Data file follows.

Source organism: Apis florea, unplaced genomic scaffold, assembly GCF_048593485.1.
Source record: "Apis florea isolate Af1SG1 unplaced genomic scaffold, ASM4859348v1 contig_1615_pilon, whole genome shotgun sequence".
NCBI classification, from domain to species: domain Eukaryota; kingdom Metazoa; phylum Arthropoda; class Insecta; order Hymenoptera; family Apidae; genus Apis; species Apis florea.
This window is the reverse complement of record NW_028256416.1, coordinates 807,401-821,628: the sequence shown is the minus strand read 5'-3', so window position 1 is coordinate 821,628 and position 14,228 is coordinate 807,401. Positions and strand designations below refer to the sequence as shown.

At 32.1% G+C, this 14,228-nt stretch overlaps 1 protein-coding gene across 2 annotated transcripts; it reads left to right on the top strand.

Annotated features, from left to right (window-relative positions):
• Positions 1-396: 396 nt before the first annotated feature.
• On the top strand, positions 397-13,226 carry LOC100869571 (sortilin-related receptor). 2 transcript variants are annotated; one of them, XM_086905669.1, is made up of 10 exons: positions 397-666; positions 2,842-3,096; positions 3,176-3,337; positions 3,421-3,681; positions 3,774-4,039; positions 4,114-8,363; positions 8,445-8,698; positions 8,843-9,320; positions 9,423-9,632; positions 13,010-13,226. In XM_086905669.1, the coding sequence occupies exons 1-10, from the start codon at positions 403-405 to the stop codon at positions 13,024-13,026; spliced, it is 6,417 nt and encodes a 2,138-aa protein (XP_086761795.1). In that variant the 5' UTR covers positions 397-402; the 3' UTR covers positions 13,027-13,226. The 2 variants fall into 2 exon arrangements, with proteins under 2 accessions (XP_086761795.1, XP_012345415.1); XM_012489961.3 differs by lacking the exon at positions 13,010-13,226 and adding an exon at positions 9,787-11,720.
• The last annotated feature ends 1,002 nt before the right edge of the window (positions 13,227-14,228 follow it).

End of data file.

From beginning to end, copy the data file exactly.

Source organism: Apis florea, unplaced genomic scaffold, assembly GCF_048593485.1.
Source record: "Apis florea isolate Af1SG1 unplaced genomic scaffold, ASM4859348v1 contig_1615_pilon, whole genome shotgun sequence".
NCBI classification, from domain to species: domain Eukaryota; kingdom Metazoa; phylum Arthropoda; class Insecta; order Hymenoptera; family Apidae; genus Apis; species Apis florea.
This window is the reverse complement of record NW_028256416.1, coordinates 807,401-821,628: the sequence shown is the minus strand read 5'-3', so window position 1 is coordinate 821,628 and position 14,228 is coordinate 807,401. Positions and strand designations below refer to the sequence as shown.

At 32.1% G+C, this 14,228-nt stretch overlaps 1 protein-coding gene across 2 annotated transcripts; it reads left to right on the top strand.

Annotated features, from left to right (window-relative positions):
• Positions 1-396: 396 nt before the first annotated feature.
• On the top strand, positions 397-13,226 carry LOC100869571 (sortilin-related receptor). 2 transcript variants are annotated; one of them, XM_086905669.1, is made up of 10 exons: positions 397-666; positions 2,842-3,096; positions 3,176-3,337; positions 3,421-3,681; positions 3,774-4,039; positions 4,114-8,363; positions 8,445-8,698; positions 8,843-9,320; positions 9,423-9,632; positions 13,010-13,226. In XM_086905669.1, the coding sequence occupies exons 1-10, from the start codon at positions 403-405 to the stop codon at positions 13,024-13,026; spliced, it is 6,417 nt and encodes a 2,138-aa protein (XP_086761795.1). In that variant the 5' UTR covers positions 397-402; the 3' UTR covers positions 13,027-13,226. The 2 variants fall into 2 exon arrangements, with proteins under 2 accessions (XP_086761795.1, XP_012345415.1); XM_012489961.3 differs by lacking the exon at positions 13,010-13,226 and adding an exon at positions 9,787-11,720.
• The last annotated feature ends 1,002 nt before the right edge of the window (positions 13,227-14,228 follow it).